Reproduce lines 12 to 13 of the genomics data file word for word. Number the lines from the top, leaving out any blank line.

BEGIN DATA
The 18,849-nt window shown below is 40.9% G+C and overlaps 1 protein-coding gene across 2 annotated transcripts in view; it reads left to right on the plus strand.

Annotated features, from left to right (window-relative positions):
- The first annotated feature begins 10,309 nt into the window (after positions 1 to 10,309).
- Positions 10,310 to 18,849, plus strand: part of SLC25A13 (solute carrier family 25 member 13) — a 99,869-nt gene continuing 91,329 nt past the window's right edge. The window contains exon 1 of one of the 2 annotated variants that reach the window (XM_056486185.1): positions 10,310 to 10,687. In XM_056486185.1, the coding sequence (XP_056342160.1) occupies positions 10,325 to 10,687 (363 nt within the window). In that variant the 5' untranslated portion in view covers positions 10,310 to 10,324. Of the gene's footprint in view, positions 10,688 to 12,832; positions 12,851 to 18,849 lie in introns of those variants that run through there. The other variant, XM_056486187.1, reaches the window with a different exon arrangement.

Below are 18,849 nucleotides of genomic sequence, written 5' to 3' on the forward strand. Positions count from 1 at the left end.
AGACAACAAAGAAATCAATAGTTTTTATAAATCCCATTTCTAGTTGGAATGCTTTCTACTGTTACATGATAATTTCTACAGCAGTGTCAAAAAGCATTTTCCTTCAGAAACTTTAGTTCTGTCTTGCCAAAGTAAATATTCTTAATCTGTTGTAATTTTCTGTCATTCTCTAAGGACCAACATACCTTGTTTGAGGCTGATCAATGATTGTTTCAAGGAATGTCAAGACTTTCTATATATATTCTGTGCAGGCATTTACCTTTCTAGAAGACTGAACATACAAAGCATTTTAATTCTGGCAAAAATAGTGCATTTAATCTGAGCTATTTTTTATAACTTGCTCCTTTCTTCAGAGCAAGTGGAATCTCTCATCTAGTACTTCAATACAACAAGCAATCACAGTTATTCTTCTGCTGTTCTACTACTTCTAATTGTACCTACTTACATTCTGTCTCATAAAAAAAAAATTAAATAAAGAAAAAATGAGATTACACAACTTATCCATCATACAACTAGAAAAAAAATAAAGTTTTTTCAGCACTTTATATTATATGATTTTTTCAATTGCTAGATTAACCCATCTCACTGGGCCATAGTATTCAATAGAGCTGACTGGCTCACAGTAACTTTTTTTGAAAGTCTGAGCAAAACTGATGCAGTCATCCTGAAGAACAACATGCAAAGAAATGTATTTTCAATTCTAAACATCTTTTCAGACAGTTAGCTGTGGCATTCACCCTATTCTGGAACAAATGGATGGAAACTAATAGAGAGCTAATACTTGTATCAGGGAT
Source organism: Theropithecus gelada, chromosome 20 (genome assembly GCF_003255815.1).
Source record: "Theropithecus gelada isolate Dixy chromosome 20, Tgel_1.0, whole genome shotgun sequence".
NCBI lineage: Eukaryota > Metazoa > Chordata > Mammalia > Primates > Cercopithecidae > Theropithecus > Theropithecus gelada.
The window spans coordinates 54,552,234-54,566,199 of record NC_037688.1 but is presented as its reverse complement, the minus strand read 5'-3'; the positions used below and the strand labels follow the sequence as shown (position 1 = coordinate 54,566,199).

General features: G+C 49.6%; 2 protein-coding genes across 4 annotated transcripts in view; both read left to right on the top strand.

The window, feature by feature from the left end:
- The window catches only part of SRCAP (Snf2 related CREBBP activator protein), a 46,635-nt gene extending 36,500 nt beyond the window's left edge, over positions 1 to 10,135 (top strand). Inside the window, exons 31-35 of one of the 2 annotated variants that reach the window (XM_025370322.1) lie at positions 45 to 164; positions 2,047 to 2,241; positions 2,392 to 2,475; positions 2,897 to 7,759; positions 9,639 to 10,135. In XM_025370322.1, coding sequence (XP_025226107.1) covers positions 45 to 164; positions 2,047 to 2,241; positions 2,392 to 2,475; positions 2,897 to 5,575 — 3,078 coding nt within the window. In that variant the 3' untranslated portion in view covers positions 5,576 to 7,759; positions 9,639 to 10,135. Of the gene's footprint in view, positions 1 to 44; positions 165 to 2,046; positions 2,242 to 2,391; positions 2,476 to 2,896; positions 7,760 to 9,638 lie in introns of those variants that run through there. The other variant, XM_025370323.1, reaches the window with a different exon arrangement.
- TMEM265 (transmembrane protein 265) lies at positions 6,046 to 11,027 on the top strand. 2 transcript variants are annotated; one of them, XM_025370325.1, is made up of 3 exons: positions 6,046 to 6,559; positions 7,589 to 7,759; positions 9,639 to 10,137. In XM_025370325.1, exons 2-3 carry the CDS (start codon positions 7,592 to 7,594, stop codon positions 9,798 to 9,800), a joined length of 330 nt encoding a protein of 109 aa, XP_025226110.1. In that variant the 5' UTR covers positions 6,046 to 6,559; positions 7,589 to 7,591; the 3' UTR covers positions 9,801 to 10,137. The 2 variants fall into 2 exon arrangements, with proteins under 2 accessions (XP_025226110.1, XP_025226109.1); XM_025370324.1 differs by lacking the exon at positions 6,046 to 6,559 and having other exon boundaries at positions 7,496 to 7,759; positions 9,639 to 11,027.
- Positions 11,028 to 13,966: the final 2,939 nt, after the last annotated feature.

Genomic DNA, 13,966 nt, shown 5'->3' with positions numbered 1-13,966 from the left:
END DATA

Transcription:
The window, feature by feature from the left end:
- The window catches only part of SRCAP (Snf2 related CREBBP activator protein), a 46,635-nt gene extending 36,500 nt beyond the window's left edge, over positions 1 to 10,135 (top strand). Inside the window, exons 31-35 of one of the 2 annotated variants that reach the window (XM_025370322.1) lie at positions 45 to 164; positions 2,047 to 2,241; positions 2,392 to 2,475; positions 2,897 to 7,759; positions 9,639 to 10,135. In XM_025370322.1, coding sequence (XP_025226107.1) covers positions 45 to 164; positions 2,047 to 2,241; positions 2,392 to 2,475; positions 2,897 to 5,575 — 3,078 coding nt within the window. In that variant the 3' untranslated portion in view covers positions 5,576 to 7,759; positions 9,639 to 10,135. Of the gene's footprint in view, positions 1 to 44; positions 165 to 2,046; positions 2,242 to 2,391; positions 2,476 to 2,896; positions 7,760 to 9,638 lie in introns of those variants that run through there. The other variant, XM_025370323.1, reaches the window with a different exon arrangement.